Sitting at the eastern tip of the Mediterranean coast, Alanya is a bustling hub of tourism most noted for the beautiful Cleopatra’s beach and Dim Cave, the second-largest in Turkey. Koprulu national park is close by, particularly delighting nature lovers however within the city center are landmarks attractions like the red tower, castle, and museums. Ideally, four days is enough to explore Alanya however, if you stay longer, also book a trip on a traditional Turkish gulet boat.
5: Fethiye in Mediterranean Turkey
Fethiye is a bustling city for three main reasons. As a center of excellence on the Turkish Riviera, sailing in the area is a profitable trade as is tourism, especially among British people. Many tourists have also become ex-pats, lured in by low property prices. The city center museum, small amphitheater and Lycian rock tombs overlooking the area should be explored first but other major attractions such as the Blue Lagoon of Oludeniz, Saklikent gorge, and Kayakoy Ghost Village are also close by.
6: Izmir: The Third Largest City in Turkey
If you don’t mind crowds, Izmir is a good choice if you want to look at the lifestyle of westernized, cosmopolitan Turks. Attractions within the city center include the Konak tower area, the old part of the city, the ancient agora, and the Kadifkale (castle) portraying a spectacular view over the peninsula.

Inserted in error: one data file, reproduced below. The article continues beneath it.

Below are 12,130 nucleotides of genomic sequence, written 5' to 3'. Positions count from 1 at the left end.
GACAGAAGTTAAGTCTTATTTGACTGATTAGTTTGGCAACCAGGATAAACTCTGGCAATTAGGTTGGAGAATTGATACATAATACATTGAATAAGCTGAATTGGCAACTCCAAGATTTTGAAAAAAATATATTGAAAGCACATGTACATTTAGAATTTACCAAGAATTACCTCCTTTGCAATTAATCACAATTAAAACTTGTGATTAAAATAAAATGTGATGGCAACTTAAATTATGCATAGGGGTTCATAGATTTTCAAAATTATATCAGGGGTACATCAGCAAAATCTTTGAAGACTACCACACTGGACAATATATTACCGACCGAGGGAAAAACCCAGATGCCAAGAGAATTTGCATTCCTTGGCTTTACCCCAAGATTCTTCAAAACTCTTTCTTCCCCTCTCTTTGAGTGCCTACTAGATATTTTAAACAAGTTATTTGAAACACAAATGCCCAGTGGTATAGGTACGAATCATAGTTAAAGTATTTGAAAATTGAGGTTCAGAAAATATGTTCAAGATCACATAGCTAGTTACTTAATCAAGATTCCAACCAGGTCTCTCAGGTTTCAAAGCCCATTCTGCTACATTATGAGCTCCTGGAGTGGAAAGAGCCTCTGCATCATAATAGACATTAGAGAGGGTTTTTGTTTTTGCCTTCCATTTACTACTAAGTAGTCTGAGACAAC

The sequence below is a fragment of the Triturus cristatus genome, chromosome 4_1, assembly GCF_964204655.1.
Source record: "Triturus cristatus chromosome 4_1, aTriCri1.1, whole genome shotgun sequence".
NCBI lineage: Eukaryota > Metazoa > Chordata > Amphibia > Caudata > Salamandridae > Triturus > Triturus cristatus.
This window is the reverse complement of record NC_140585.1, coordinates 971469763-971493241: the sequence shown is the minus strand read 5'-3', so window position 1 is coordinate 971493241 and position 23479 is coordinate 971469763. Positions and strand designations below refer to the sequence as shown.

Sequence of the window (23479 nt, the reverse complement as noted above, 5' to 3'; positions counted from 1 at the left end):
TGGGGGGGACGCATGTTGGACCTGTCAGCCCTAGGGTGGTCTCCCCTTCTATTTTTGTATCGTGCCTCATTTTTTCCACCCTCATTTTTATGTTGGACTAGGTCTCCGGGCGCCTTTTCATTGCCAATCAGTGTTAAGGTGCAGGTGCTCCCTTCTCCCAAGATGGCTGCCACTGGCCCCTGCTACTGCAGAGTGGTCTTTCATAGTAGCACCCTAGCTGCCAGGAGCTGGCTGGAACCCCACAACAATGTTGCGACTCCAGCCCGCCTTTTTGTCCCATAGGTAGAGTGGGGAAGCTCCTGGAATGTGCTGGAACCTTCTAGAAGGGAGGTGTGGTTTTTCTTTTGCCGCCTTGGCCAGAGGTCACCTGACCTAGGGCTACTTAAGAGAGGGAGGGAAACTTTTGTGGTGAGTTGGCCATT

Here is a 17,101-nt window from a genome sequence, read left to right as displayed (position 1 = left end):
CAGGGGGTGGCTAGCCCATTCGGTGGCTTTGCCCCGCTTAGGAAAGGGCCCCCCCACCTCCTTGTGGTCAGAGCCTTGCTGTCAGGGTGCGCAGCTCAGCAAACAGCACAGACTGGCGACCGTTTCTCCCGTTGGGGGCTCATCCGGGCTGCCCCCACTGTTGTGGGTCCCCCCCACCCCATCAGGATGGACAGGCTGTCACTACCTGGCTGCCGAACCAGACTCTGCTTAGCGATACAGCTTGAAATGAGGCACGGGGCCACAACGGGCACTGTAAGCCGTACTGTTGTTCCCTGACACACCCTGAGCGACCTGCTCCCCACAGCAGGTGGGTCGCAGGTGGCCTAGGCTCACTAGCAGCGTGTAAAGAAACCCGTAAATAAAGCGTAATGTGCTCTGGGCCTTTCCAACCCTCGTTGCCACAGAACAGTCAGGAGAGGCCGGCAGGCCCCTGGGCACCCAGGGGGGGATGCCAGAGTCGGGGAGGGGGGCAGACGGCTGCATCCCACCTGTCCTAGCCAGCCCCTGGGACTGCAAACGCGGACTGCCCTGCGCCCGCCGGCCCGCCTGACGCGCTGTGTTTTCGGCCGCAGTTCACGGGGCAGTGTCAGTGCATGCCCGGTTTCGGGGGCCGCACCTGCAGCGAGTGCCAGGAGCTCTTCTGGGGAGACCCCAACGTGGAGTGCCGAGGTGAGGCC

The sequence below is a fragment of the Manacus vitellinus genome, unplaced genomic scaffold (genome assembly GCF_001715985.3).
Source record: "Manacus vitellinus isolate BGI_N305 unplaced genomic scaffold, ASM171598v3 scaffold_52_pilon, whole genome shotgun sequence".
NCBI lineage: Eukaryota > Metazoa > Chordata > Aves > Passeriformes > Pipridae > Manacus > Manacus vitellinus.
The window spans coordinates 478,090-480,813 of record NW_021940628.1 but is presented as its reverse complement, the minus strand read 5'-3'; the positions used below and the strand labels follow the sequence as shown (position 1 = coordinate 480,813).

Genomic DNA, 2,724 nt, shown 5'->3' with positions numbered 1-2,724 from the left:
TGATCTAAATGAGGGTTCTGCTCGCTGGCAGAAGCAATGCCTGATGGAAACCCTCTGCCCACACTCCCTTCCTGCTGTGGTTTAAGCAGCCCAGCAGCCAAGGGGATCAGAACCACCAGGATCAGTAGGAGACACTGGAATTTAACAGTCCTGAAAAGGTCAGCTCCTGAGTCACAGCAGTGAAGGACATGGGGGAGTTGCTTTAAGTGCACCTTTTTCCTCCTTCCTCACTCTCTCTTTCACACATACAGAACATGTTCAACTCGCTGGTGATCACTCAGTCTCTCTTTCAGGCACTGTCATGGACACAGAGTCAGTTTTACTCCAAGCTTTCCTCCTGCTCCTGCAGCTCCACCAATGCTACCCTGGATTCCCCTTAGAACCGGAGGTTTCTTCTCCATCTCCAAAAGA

Izmir Wildlife Park on the outskirts is an impressive collection of mammals and reptiles, otherwise also explores the small coastal resorts of the Izmir Peninsula including Cesme and Alacati, two old Greek villages renowned for windsurfing.
7: Trabzon in North East Turkey
Middle Eastern nationalities have taken a keen interest in Trabzon in recent years. Some come to see tourist attractions such as Sumela Monastery on the outskirts, while others have invested in the cheap property because of the huge potential for a lucrative return on investment. Trabzon is also a great starting base to explore attractions of the Northeast including Ayder Plateau, Uzungol, and the neighboring city of Rize, the tea capital of Turkey.
8: Kars in Eastern Turkey
If you are an independent traveler, veering off the path of mainstream tourism to visit Kars is worth it for two reasons. The old district of the city portrays impressive Russian architecture stemming from the era when they ruled the region. However, most people hire a guide for the day and head to the outskirts of the area to visit Ani, the city of 1001 churches. The forgotten Armenian capital of the Bagratid kingdom is home to ruined churches and the impressive Fethiye cathedral with its conical roof.
9: Conservative Konya